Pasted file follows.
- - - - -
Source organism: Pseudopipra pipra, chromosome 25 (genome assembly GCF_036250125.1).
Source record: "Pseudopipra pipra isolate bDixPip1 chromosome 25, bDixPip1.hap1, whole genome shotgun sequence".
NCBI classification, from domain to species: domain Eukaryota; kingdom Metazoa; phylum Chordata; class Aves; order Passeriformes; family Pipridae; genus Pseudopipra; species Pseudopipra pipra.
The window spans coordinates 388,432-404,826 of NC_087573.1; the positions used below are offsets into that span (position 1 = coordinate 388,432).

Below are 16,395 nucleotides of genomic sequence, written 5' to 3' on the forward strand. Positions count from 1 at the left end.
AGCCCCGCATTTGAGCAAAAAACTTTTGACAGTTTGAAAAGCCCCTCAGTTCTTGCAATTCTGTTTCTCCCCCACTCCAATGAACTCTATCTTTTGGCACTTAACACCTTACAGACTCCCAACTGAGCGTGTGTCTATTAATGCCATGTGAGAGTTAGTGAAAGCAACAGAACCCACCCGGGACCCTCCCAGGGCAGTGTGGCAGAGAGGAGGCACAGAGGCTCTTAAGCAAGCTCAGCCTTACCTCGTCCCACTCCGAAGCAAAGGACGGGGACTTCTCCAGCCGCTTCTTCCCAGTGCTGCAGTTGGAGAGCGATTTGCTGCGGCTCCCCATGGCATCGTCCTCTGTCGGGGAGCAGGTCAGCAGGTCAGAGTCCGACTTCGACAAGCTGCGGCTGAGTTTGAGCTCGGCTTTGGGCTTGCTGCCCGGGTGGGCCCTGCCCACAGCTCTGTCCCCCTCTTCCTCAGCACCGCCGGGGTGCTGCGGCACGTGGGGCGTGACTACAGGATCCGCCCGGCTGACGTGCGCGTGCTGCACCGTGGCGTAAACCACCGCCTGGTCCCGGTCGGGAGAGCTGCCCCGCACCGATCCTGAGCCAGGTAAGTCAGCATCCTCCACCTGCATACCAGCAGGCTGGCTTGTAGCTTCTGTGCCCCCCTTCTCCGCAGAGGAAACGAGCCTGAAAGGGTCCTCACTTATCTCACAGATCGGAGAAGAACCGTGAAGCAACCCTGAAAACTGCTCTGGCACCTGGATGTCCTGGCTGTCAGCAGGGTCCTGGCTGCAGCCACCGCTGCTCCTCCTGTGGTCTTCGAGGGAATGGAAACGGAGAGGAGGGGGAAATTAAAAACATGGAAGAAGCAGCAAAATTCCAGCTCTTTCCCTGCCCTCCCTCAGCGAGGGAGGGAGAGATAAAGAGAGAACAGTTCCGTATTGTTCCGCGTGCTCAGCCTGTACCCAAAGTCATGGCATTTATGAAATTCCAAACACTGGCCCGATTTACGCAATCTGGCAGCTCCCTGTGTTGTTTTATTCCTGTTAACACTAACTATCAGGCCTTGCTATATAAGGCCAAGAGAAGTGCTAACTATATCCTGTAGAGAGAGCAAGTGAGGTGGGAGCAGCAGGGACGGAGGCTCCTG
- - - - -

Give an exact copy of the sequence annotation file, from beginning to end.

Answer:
Source organism: Pseudopipra pipra, chromosome 25 (genome assembly GCF_036250125.1).
Source record: "Pseudopipra pipra isolate bDixPip1 chromosome 25, bDixPip1.hap1, whole genome shotgun sequence".
NCBI classification, from domain to species: domain Eukaryota; kingdom Metazoa; phylum Chordata; class Aves; order Passeriformes; family Pipridae; genus Pseudopipra; species Pseudopipra pipra.
The window spans coordinates 388,432-404,826 of NC_087573.1; the positions used below are offsets into that span (position 1 = coordinate 388,432).

Below are 16,395 nucleotides of genomic sequence, written 5' to 3' on the forward strand. Positions count from 1 at the left end.
AGCCCCGCATTTGAGCAAAAAACTTTTGACAGTTTGAAAAGCCCCTCAGTTCTTGCAATTCTGTTTCTCCCCCACTCCAATGAACTCTATCTTTTGGCACTTAACACCTTACAGACTCCCAACTGAGCGTGTGTCTATTAATGCCATGTGAGAGTTAGTGAAAGCAACAGAACCCACCCGGGACCCTCCCAGGGCAGTGTGGCAGAGAGGAGGCACAGAGGCTCTTAAGCAAGCTCAGCCTTACCTCGTCCCACTCCGAAGCAAAGGACGGGGACTTCTCCAGCCGCTTCTTCCCAGTGCTGCAGTTGGAGAGCGATTTGCTGCGGCTCCCCATGGCATCGTCCTCTGTCGGGGAGCAGGTCAGCAGGTCAGAGTCCGACTTCGACAAGCTGCGGCTGAGTTTGAGCTCGGCTTTGGGCTTGCTGCCCGGGTGGGCCCTGCCCACAGCTCTGTCCCCCTCTTCCTCAGCACCGCCGGGGTGCTGCGGCACGTGGGGCGTGACTACAGGATCCGCCCGGCTGACGTGCGCGTGCTGCACCGTGGCGTAAACCACCGCCTGGTCCCGGTCGGGAGAGCTGCCCCGCACCGATCCTGAGCCAGGTAAGTCAGCATCCTCCACCTGCATACCAGCAGGCTGGCTTGTAGCTTCTGTGCCCCCCTTCTCCGCAGAGGAAACGAGCCTGAAAGGGTCCTCACTTATCTCACAGATCGGAGAAGAACCGTGAAGCAACCCTGAAAACTGCTCTGGCACCTGGATGTCCTGGCTGTCAGCAGGGTCCTGGCTGCAGCCACCGCTGCTCCTCCTGTGGTCTTCGAGGGAATGGAAACGGAGAGGAGGGGGAAATTAAAAACATGGAAGAAGCAGCAAAATTCCAGCTCTTTCCCTGCCCTCCCTCAGCGAGGGAGGGAGAGATAAAGAGAGAACAGTTCCGTATTGTTCCGCGTGCTCAGCCTGTACCCAAAGTCATGGCATTTATGAAATTCCAAACACTGGCCCGATTTACGCAATCTGGCAGCTCCCTGTGTTGTTTTATTCCTGTTAACACTAACTATCAGGCCTTGCTATATAAGGCCAAGAGAAGTGCTAACTATATCCTGTAGAGAGAGCAAGTGAGGTGGGAGCAGCAGGGACGGAGGCTCCTG